Central banks: effects on the bond market

“The main ones banks central they are preparing for a imminent rate cut. There European Central Bank will almost certainly cut rates in June and the Bank of England will probably follow suit. However, although central banks dispute this, it is difficult to imagine that rate paths outside the United States will not be affected by the action, or inaction, of the Federal Reserve in the coming months, given its impact on financial conditions, commodity prices and currency movements. What we really need is for the growth slowdown in the United States to continue. This would pave the way for the Fed to reduce rates later in the year.” This is what Julien Houdain, head of Global Unconstrained Fixed Income at Schroders – one of the main global financial groups, listed on the London Stock Exchange since 1959 and part of the FTSE 100 index – notes, commenting on the probable divergence in the monetary policy of central banks, and on the relative impact on bonds.

Increase confidence in a soft landing

In the last month Schroders has reduced the risk of a “no landing”, increasing the probability of a “soft landing” in consideration of the first signs of moderation in the US economy and better news on the inflation front. The decline in data affected the various economic indicators across the board. Consumer confidence, job abandonment rates and initial unemployment claims – the analysis highlights – “seem to suggest that some of the concerns about the overheating of the labor market they may have been overestimated.” Non-farm payrolls were primarily driving the trend, while the slower pace of hiring in “core” areas in the private sector, excluding healthcare, was a positive sign in the latest report. With growth of nearly 100,000 core jobs and 175,000 total payroll increases, the job market remains healthy.

With regard to inflation, as geopolitical tensions eased, oil prices fell from last month's highs. Meanwhile, April data on the US consumer price index (CPI) showed further improvement compared to March, especially in core areas, such as services, excluding the residential sector. With core inflation rising nearly 0.3% month-on-month, the absolute level remains too high for both the Fed and the market, but the improvement over the first quarter is a important step in the right direction. If this weakening continues, it would pave the way for the Fed to begin a rate-cutting cycle later in the year.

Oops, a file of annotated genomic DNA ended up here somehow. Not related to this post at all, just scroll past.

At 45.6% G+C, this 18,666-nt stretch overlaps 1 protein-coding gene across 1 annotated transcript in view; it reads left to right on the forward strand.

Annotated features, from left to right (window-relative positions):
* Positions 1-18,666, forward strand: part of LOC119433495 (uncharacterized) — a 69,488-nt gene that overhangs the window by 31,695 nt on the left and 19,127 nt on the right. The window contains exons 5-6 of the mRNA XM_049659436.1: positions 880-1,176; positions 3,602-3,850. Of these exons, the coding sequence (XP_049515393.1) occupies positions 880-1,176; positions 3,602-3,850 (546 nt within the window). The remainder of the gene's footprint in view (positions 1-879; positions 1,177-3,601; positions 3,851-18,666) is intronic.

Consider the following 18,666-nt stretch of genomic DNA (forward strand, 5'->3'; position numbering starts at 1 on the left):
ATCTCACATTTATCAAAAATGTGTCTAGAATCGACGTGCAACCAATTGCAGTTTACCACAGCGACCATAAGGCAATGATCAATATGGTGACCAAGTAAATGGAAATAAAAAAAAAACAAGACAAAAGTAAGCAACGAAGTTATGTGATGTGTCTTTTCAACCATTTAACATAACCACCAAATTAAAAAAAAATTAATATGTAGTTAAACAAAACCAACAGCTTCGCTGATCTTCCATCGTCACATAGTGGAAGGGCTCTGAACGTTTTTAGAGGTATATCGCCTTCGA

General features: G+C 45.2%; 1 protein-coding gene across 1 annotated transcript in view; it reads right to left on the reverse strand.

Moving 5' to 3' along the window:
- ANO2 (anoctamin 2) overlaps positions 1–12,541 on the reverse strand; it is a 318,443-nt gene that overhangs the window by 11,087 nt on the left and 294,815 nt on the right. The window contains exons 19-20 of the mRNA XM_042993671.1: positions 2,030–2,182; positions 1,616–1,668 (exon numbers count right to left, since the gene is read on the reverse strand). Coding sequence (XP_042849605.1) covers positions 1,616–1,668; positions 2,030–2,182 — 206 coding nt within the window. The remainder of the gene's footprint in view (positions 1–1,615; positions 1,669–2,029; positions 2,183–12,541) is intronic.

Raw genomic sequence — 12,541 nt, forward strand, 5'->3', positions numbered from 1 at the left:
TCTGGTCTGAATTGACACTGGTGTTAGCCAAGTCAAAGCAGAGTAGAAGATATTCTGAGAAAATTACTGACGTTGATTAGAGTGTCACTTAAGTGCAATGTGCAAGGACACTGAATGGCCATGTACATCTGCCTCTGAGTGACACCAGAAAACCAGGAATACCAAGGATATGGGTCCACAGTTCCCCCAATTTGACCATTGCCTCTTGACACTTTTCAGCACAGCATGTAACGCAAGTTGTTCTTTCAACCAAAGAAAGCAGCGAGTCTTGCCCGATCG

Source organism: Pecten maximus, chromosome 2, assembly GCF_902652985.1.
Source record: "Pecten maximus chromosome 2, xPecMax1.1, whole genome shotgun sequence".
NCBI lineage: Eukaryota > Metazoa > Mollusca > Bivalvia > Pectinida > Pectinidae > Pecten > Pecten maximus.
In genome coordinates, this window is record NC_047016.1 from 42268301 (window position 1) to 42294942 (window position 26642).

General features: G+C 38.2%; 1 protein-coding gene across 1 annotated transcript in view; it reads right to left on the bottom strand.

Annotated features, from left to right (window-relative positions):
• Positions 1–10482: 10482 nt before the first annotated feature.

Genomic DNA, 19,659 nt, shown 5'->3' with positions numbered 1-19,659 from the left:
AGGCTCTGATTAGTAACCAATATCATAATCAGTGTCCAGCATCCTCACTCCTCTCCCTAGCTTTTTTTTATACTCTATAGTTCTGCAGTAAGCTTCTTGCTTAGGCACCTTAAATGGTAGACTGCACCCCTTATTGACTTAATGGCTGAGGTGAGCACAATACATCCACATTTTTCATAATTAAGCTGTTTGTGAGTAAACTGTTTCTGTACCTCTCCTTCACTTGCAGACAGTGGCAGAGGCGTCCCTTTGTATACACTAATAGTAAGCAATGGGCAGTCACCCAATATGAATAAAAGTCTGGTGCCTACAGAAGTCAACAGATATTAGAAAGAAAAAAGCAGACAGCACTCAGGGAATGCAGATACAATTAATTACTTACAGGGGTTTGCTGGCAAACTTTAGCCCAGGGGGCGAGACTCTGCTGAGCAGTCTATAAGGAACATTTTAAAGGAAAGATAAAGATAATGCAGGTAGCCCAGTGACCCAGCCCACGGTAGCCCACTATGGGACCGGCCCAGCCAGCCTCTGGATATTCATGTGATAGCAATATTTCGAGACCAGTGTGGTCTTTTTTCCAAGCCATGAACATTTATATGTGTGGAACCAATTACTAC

A fact that is difficult to explain

However, something happened during April phenomenon difficult to explain: the latest data from the survey ISM on services – explains Houdain – it was negative. It fell below 50 for the first time in over a year, with weak data on new orders, employment and production. For reasons not immediately apparent, this has become a powerful leading indicator less reliable in the post-Covid era. “However, it is too early – continues Houdain – to raise the risk of a hard landing”.

The implications

The expectations by Schroders for i Global bond markets have improved with the reduction of the probability of a 'no landing' scenario, in which bond yields would be more penalized. Furthermore, the latest Fed meeting put to rest the growing discussion about the possibility of further hikes if the data remains strong. All this justifies – Houdain highlights – an increasingly positive position on global duration, or interest rate risk. “Our asset allocation – concludes Schroders' analysis – has remained relatively stable unchanged compared to last month. The only notable change was a slight upgrade in emerging market local currency debt. We maintain a positive view on covered bonds, mortgage-backed securities (MBS), European investment grade credit and shorter-dated quasi-sovereign issuers, while we are underweight US investment grade and high yield bonds globally, due to the unattractive valuations”.